As the voice of Michael Jackson rang out from practically every radio station worldwide, Sly & Robbie were ensconced at Compass Point Studios. Meanwhile, the Caribbean diaspora in London was riding the crest of the lovers rock wave as new soca warriors were dethroning the long-reigning calypso monarchs of Trinidad. In the Eastern part of the United States, electro and hip hop were emerging, and a new generation in Chicago and Detroit were laying the foundations for house and techno.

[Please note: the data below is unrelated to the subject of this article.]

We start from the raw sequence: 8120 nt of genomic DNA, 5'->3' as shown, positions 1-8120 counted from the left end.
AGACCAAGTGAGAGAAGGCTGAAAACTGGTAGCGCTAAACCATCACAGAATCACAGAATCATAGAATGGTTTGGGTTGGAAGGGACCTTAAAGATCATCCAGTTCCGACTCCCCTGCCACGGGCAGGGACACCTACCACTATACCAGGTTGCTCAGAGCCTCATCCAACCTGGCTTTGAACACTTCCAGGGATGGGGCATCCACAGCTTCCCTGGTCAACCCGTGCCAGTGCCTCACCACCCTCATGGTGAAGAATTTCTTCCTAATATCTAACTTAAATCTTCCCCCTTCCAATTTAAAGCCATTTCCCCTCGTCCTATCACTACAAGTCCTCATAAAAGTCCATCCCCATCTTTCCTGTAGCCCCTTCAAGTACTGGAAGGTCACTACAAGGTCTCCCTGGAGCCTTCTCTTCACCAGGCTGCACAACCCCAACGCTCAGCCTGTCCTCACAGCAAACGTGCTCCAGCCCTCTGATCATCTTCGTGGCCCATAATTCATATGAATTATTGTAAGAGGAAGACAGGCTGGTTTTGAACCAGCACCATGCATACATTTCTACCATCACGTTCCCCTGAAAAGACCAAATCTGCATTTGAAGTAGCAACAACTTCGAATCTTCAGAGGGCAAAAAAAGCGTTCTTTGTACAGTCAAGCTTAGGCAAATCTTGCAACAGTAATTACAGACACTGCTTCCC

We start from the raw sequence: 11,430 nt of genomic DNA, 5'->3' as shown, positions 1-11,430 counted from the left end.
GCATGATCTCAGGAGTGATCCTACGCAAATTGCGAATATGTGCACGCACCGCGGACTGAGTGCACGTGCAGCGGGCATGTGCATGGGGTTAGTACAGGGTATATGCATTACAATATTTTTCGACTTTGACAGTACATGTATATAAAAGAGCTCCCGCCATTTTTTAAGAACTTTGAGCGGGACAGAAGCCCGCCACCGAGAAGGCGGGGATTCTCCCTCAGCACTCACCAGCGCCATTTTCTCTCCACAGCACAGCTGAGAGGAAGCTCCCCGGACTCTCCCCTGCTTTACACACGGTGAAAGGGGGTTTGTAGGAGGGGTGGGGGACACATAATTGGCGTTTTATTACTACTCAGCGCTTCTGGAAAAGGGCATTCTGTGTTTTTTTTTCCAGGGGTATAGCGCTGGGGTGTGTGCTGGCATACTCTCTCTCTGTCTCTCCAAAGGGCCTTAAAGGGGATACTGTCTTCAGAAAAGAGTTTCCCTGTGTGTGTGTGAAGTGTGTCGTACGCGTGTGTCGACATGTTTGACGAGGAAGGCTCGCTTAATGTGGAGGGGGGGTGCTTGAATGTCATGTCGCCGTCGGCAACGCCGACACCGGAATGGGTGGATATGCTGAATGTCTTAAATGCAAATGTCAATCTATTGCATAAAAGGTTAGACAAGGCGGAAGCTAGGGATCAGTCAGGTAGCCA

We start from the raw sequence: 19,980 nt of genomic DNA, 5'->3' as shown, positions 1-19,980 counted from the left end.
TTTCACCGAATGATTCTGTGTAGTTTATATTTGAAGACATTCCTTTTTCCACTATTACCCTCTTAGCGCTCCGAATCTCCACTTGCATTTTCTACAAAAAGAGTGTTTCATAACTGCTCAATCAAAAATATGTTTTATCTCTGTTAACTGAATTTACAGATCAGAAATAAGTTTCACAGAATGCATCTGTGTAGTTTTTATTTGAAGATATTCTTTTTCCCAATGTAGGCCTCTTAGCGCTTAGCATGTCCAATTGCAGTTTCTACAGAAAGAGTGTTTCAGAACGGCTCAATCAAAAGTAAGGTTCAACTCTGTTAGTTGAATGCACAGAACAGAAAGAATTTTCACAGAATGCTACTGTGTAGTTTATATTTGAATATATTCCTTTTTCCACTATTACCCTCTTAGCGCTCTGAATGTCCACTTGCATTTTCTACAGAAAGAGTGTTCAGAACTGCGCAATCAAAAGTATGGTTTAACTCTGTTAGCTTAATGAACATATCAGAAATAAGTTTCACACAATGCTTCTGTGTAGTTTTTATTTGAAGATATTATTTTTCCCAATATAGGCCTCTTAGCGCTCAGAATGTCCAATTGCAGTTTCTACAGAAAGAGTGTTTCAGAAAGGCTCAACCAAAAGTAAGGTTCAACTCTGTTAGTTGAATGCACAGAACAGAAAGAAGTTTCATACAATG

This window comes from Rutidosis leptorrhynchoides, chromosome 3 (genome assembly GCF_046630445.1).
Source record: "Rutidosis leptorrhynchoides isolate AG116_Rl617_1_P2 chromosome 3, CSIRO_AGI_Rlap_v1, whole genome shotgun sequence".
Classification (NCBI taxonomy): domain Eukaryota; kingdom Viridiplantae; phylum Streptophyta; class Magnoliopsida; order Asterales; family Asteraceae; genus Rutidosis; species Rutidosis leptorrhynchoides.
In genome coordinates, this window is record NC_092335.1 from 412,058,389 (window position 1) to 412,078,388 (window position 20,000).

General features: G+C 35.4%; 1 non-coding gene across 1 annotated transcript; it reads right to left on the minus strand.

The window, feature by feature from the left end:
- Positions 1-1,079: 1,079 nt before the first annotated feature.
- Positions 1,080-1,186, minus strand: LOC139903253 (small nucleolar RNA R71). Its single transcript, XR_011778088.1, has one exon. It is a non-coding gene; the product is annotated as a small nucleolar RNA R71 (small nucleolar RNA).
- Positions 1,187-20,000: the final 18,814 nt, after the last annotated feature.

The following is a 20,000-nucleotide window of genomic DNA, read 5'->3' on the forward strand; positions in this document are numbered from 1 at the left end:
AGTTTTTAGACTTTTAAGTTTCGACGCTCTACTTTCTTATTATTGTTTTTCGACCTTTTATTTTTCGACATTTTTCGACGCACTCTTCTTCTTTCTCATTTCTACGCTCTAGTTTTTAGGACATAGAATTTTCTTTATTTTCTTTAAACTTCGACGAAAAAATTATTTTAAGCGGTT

Every one of these sounds and movements were unique to their time and place, parallel developments that benefited from access to new studio technology and reflected the desire of the artists to express their surroundings and social realities through music. But whereas the origin stories of reggae, hip hop and house have passed into pop culture folklore, the sinuous, instantly recognizable drum machine-driven grooves of zouk have always stood on the outside.